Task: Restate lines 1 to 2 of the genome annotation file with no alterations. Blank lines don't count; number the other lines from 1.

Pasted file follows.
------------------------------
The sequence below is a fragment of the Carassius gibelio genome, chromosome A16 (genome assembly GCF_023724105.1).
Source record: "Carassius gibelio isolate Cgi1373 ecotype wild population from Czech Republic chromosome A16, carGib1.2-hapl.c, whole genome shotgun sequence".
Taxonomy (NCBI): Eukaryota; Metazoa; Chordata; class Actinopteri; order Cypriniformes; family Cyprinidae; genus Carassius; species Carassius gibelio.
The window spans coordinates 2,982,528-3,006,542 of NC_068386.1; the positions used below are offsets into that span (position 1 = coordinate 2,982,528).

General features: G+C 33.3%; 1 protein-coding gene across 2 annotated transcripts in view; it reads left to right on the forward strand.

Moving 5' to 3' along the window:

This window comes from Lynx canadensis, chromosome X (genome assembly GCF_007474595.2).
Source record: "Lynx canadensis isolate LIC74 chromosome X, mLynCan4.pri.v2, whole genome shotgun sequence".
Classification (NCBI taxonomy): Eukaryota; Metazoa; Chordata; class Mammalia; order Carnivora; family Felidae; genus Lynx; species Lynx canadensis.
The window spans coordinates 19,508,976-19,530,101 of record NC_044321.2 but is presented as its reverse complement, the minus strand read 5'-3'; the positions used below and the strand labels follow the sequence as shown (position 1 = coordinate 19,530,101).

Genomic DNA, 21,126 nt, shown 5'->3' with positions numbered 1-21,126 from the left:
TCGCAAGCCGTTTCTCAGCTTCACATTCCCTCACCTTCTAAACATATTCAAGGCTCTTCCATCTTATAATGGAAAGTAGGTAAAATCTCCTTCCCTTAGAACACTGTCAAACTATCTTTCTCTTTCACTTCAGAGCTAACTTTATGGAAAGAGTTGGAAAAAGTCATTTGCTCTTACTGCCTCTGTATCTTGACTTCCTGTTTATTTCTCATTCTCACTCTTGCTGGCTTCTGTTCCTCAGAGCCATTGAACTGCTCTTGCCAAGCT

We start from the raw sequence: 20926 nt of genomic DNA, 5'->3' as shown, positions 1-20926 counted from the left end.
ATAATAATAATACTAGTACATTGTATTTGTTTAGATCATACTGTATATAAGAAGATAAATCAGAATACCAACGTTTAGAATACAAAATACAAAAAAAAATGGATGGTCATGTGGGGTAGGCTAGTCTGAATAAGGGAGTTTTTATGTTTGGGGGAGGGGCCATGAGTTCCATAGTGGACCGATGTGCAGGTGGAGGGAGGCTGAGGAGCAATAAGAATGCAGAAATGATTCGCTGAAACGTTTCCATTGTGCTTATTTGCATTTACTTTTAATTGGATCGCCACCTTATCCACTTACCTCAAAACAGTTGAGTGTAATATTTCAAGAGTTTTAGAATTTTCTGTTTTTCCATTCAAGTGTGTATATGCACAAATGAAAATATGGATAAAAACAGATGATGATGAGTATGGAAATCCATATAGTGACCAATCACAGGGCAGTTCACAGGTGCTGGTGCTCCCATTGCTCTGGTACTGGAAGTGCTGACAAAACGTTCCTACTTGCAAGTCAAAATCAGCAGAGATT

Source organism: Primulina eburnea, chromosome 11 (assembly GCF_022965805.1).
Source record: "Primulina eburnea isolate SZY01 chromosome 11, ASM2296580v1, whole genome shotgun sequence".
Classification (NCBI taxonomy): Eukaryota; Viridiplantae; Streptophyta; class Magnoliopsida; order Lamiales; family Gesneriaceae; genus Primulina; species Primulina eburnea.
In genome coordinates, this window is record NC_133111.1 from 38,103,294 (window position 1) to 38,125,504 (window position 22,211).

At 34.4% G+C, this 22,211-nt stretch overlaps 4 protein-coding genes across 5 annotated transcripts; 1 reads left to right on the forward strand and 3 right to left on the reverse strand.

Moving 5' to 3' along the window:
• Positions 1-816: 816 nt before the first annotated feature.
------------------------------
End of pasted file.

The sequence below is a fragment of the Carassius gibelio genome, chromosome A16 (genome assembly GCF_023724105.1).
Source record: "Carassius gibelio isolate Cgi1373 ecotype wild population from Czech Republic chromosome A16, carGib1.2-hapl.c, whole genome shotgun sequence".